The muffler itself consists of two components: the outside housing and the silencer inside.
The silencer itself is constructed of two pipes that are welded together and are approximately 7” (17.8 cm) long and 1.375” (3.5 cm) in diameter. The other ends are “flattened” and half circle in shape . The exhaust gasses enter through one of the round ends (inlet), go through the pipe, come out of the half circle end, bounce back to the other half circle end and finally come out through the opposite round end (outlet).
Obviously, the narrowest orifice that the exhaust gasses must pass through on their way out is neither the combined cross-sectional area of the header pipes (approximately 20 cm square) nor the collector’s outlet (also approximately 20 cm square). It must be then either the round inlets/outlets of the silencer’s pipes or their flattened ends.
Doing a rough calculation, we find that the cross-sectional area of the 1.375” (3.5 cm) diameter silencer’s pipes is 10 cm square, whereas the cross sectional area of the flattened pipe is approximately half that, or about 5 cm square.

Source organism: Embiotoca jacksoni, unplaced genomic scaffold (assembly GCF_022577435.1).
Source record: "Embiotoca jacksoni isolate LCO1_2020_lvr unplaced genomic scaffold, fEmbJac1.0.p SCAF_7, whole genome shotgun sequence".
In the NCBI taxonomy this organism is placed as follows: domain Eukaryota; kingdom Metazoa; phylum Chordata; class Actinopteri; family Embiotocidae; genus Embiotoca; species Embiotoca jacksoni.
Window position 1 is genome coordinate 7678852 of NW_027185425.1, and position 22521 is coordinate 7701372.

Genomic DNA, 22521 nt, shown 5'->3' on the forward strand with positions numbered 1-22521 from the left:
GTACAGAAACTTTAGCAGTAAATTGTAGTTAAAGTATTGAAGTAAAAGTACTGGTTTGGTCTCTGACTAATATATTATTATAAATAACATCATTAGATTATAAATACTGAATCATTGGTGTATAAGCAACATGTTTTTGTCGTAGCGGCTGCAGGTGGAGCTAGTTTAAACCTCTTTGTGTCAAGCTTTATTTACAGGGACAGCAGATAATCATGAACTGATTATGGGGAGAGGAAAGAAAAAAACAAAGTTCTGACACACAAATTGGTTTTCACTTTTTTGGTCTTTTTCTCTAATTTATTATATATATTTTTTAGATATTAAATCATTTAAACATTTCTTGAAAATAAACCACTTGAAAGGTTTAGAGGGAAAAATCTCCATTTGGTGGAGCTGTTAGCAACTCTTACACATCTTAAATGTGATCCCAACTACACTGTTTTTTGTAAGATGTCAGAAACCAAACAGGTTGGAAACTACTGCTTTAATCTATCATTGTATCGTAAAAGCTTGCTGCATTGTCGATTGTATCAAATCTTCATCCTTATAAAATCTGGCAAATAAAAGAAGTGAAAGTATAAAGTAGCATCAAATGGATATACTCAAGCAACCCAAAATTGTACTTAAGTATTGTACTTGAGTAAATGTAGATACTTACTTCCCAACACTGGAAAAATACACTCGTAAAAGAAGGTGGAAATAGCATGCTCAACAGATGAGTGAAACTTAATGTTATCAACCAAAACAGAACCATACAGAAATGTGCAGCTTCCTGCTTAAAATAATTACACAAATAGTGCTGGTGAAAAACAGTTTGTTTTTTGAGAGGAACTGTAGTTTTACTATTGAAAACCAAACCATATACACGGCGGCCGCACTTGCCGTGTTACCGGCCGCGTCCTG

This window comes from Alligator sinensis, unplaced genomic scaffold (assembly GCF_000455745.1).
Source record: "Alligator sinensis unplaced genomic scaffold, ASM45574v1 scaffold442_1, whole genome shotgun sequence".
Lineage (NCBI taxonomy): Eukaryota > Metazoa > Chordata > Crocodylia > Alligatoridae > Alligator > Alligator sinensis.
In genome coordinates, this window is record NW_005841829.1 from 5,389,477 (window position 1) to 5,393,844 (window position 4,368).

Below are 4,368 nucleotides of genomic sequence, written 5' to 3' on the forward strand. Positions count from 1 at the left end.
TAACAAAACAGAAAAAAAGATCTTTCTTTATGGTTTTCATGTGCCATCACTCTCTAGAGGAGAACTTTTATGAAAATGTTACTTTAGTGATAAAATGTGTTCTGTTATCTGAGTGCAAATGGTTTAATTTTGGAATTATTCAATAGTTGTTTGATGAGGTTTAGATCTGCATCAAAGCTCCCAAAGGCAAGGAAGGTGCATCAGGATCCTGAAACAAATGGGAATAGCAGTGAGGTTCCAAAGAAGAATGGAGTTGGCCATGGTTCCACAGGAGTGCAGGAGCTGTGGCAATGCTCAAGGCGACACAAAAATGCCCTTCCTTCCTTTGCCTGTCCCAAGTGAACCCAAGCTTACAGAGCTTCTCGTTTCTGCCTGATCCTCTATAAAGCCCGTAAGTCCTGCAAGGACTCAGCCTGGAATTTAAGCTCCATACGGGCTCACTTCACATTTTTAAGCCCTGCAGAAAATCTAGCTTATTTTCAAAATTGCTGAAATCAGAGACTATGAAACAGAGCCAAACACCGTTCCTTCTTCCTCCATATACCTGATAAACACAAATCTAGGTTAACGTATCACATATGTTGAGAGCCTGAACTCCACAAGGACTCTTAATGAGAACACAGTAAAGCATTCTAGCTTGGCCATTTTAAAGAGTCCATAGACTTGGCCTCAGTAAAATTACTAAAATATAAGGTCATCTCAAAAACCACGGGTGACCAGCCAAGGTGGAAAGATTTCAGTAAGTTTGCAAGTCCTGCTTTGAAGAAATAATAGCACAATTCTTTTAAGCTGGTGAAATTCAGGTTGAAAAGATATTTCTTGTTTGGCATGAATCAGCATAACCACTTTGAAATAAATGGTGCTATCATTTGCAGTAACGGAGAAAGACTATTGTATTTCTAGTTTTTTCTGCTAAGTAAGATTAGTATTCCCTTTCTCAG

What we learn from this exercise is that the HONDA CB550 engine of 544 cc displacement is exhausted through a number of orifices the smallest one of which is toward the end of the exhaust system and has a cross sectional area of 5 cm square. That is roughly 1 cm square of tailpipe cross-sectional area per 100 cc of engine displacement.
This is an interesting observation. I got curious and decided to see if this “rule of thumb” holds for other vehicles. I measured the tailpipe diameter of three different cars (a BMW, a Chevrolet and a Mercedes ranging in model years from 1986 to 2012), calculated the cross-sectional area and, strangely enough, they had approximately the same ratio of about 100 : 1 for engine displacement vs. tailpipe’s cross sectional area.
It seemed that this 100 cc to 1 cm square “rule” was somewhat universal. It probably provides reasonably good flow dynamics with minimum back pressure and good scavenging. And I wanted to maintain it for my bike and it’s new exhaust system.